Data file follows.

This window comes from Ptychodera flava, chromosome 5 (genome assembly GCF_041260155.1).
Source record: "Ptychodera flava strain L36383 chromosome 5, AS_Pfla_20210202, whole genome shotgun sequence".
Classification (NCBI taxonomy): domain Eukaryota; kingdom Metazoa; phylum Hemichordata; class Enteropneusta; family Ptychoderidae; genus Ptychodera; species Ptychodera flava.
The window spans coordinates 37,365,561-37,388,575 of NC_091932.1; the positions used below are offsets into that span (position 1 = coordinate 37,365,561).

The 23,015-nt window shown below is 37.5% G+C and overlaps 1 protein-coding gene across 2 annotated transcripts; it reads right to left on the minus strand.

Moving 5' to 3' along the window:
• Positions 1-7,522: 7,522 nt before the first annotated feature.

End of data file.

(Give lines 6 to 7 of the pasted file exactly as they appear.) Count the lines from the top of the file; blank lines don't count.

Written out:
Moving 5' to 3' along the window:
• Positions 1-7,522: 7,522 nt before the first annotated feature.